In 2018, lawmakers from both parties said they believed the number of problem gamblers in the military could pose a threat to national security, making service members vulnerable to blackmail and creating obstacles. on security clearances.
But the law introduced by Sens. Elizabeth Warren, D-Mass., and Steve Daines, R-Mont., to stop this menace and provide help to those struggling with gambling addiction was never made into law.
Some individual veterans, including those affected by gambling addiction, say they view the machines as a method of what some in the military call “harm reduction” — the idea that gambling on base can be curbed. someone to do it outside, where the odds may be worse and the stakes may be higher.
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“I spent a lot of time in front of the slot machines on base and usually left plus or minus $50,” said Ed Grabowski, Navy veteran. “I don’t see where that would really create an issue. I could drop $50 on a pinball machine.”
But there are few — if any — studies that suggest service members are better off playing slots on base than gambling elsewhere.
“From a gambling perspective, there is no data to say that slot machines are a means of harm reduction,” said Dr. Timothy Fong, co-director of UCLA’s Gambling Studies program, .
Fong said he focused on how these machines are controlled. “My concern is that they are managed by DOD – not by a public health institution or by groups that regulate gaming,” he said.
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Fong said he has met active military members who developed gambling addictions because of easy access to slot machines on base. For Fong, one of the most dangerous aspects of gambling addictions is that they are not as obvious to the public as other addictions.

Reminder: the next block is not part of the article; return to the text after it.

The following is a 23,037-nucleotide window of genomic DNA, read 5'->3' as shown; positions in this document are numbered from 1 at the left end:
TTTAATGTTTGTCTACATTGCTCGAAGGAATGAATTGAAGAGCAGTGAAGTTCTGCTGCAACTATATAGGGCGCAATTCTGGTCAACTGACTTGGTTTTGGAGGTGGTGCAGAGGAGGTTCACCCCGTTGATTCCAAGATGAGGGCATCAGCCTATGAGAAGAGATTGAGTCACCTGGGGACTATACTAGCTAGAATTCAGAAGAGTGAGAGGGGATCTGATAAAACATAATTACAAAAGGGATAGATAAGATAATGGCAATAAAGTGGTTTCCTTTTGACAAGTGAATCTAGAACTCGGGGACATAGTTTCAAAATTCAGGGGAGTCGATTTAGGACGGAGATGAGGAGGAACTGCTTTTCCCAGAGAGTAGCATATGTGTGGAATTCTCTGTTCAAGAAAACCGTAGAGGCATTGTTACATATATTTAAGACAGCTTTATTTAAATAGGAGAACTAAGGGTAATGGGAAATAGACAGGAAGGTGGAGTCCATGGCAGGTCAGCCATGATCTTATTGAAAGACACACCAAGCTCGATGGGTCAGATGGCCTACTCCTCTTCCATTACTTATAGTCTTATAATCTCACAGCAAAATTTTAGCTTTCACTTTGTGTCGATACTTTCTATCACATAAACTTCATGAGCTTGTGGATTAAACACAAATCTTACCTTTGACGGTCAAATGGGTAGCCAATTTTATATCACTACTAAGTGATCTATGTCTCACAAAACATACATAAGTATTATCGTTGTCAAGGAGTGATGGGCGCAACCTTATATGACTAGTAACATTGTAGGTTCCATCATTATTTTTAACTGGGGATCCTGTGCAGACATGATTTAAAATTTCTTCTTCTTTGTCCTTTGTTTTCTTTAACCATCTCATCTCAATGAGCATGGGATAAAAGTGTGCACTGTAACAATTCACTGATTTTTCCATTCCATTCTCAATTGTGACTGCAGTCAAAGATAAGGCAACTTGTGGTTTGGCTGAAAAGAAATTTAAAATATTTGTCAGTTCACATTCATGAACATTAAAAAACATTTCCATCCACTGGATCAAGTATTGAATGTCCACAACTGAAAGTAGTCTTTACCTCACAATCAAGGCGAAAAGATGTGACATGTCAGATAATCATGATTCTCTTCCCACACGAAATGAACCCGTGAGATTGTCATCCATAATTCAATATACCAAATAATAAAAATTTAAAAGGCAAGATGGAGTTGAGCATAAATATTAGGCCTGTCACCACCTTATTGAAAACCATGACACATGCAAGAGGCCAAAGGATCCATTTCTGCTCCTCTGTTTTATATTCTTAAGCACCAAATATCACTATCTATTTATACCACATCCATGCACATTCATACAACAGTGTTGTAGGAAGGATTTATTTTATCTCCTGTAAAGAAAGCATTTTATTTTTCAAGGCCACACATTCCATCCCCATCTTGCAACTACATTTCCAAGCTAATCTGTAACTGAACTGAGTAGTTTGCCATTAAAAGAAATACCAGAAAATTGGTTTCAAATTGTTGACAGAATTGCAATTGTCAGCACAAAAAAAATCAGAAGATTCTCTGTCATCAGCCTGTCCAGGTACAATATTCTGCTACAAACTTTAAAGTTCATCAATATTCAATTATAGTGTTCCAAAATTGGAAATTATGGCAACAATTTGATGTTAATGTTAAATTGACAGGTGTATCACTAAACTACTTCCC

NCPG’s Whyte agreed, noting that without some sort of realistic alert system or limit on gambling “the first signs of addiction are often other offenses such as theft, fraud, going AWOL, [and] behavioral disorders” – all offenses that could lead to a dishonorable discharge.
Aaron Walsh, an Army Apache pilot, lost $20,000 on Army slot machines in South Korea, resigned to avoid court martial and ultimately committed suicide.
“I’m angry. That’s a life needlessly lost because of the military’s failure to take problem gambling seriously, and there are more of those stories,” Whyte said.
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The government has tried to take steps to address the issue, including through the Department of Veterans Affairs, which operates a program in Brecksville, Ohio, for veterans and active duty personnel struggling with problem gambling. Separately, the annual personal health assessment for all active military members includes three health screening questions aimed at identifying gambling addictions.
The Defense Department says it has “extensive controls in place to reduce potential abuse by limiting hours of operation, limiting access to machines, limiting the number of machines at locations , limiting the amount of money played and limiting potential winnings.”
Army veteran Dave Yeagar said when he arrived at Yongsan Army Base South Korea right after September 11, 2001, he didn’t have a gambling problem. He said that despite living near Atlantic City, N.J., he wasn’t tempted to play in the base’s slots room like he was at the base in South Korea.
“I found myself there 7 days a week. … The draw of those rooms and how accessible they were was more than what led to the development of my addiction,” he said, and added with some caution then. .
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“There were literally days I would go in there when the slot room opened on Saturday morning and leave when it closed. Nobody came up to me and said, ‘You’ve been here too long.’ Nobody. Nothing,” he said.
Yeager, who now coaches active duty members with gambling addictions, said he hasn’t heard that anything has changed.